WASHINGTON, DC—Women with mild cognitive impairment (MCI) decline faster on measures of cognition and function than men over a period of up to eight years, according to an analysis presented at the 2015 Alzheimer’s Association International Conference. Investigators analyzed longitudinal data for 398 patients with MCI from a national biomarker study. Their findings also were published online ahead of print July 21 in Alzheimer’s & Dementia: Translational Research & Clinical Interventions.
Men may have a greater risk of MCI, but more than two-thirds of Alzheimer’s disease patients are women. Although longer life expectancy and detection biases may contribute to the higher prevalence of Alzheimer’s disease in women, some findings have suggested that women at risk of Alzheimer’s disease progress to the disease at faster rates. A prior study by Holland et al found that women with MCI had a greater rate of cognitive change over a one-year period.
To examine if women with MCI progressed at faster rates over longer periods, Katherine Amy Lin, Wrenn Clinical Research Scholar in Alzheimer’s disease at Duke University Medical Center, and colleagues analyzed eight-year longitudinal data from the Alzheimer’s Disease Neuroimaging Initiative. The patients—257 men (mean age, 75) and 141 women (mean age, 73)—had Mini-Mental State Examination (MMSE) scores ranging from 24 to 30, subjective memory complaints, objective evidence of impaired memory, absence of significant confounding conditions, normal or near-normal daily activities, and absence of clinical dementia. Average follow-up duration was 4.1 years.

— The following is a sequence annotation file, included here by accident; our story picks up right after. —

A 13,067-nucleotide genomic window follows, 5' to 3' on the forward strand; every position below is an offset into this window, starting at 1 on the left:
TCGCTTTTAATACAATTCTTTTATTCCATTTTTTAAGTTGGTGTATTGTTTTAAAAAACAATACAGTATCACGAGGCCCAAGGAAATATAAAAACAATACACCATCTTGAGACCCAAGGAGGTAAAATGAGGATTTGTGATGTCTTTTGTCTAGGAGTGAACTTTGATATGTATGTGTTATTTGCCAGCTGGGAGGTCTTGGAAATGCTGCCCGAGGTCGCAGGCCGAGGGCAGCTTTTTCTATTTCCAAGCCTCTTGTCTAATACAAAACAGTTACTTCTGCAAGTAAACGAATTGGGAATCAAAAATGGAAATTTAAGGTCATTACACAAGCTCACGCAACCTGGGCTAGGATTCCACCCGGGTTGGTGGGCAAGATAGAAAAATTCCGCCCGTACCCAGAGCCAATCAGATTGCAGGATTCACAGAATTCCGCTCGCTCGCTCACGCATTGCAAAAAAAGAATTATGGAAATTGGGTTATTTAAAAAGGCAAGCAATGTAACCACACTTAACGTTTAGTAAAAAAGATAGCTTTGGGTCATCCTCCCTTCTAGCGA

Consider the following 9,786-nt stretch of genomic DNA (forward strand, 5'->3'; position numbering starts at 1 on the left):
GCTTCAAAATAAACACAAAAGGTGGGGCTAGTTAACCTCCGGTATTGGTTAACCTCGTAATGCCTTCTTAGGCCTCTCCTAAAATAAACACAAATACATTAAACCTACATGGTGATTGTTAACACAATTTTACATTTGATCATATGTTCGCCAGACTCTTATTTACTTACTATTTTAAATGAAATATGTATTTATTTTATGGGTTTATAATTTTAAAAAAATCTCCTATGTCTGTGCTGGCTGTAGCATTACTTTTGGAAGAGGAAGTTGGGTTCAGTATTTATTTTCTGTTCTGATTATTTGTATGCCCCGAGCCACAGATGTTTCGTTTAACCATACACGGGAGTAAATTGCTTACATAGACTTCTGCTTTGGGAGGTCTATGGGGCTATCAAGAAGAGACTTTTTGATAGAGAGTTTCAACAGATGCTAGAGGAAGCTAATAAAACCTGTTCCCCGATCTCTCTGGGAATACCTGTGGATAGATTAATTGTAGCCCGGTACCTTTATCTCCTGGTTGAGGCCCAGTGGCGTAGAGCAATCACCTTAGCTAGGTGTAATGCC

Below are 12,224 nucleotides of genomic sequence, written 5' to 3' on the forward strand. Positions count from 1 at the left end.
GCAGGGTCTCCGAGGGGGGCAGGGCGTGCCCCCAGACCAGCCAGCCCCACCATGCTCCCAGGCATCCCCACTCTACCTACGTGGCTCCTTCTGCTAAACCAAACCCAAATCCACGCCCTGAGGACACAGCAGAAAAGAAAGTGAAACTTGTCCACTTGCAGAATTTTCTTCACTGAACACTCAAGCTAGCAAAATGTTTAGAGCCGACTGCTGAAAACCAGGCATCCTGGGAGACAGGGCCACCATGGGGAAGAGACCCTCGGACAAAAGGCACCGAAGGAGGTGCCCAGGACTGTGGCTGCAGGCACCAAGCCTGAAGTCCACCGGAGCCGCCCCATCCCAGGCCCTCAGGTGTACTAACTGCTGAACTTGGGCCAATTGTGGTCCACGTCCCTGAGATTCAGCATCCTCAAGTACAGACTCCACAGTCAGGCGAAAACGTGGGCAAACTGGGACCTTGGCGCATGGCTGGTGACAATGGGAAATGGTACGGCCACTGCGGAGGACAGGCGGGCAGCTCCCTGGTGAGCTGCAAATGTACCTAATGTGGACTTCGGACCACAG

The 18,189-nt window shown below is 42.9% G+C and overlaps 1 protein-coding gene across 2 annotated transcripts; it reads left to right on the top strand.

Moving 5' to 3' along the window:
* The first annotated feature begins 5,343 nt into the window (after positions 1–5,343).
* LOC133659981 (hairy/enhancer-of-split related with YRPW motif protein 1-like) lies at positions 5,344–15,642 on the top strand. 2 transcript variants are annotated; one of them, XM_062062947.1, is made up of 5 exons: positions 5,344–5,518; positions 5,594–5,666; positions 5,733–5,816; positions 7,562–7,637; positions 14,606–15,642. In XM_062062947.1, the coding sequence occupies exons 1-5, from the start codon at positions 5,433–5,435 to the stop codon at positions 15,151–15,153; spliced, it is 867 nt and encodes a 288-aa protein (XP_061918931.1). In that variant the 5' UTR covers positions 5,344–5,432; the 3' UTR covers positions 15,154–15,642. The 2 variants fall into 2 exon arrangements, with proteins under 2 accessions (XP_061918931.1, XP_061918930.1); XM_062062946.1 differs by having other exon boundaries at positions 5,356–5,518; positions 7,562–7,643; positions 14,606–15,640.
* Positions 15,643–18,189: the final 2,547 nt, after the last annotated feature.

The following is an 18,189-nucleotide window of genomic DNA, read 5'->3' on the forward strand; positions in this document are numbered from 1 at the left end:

The researchers found that cognitive abilities as measured using the Alzheimer’s Disease Assessment Scale-cognitive subscale (ADAS-cog) declined 1.05 points per year for men, compared with 2.3 points per year for women.
In a mixed-effects model, after adjusting for age, education, baseline MMSE score, follow-up time, and APOE4 status, the effect of gender on ADAS-cog rate of change was highly significant, the researchers said. Women also progressed significantly faster on the Clinical Dementia Rating-Sum of Boxes.
Men and women APOE4 carriers declined faster than noncarriers. Rate of conversion from MCI to dementia was slightly higher among women, but this finding was not statistically significant. Follow-up time may not have been long enough to test rates of conversion to dementia, the researchers said.
“Overall, these data confirm and extend prior findings that women with MCI may have a greater vulnerability for cognitive and functional decline,” the researchers concluded.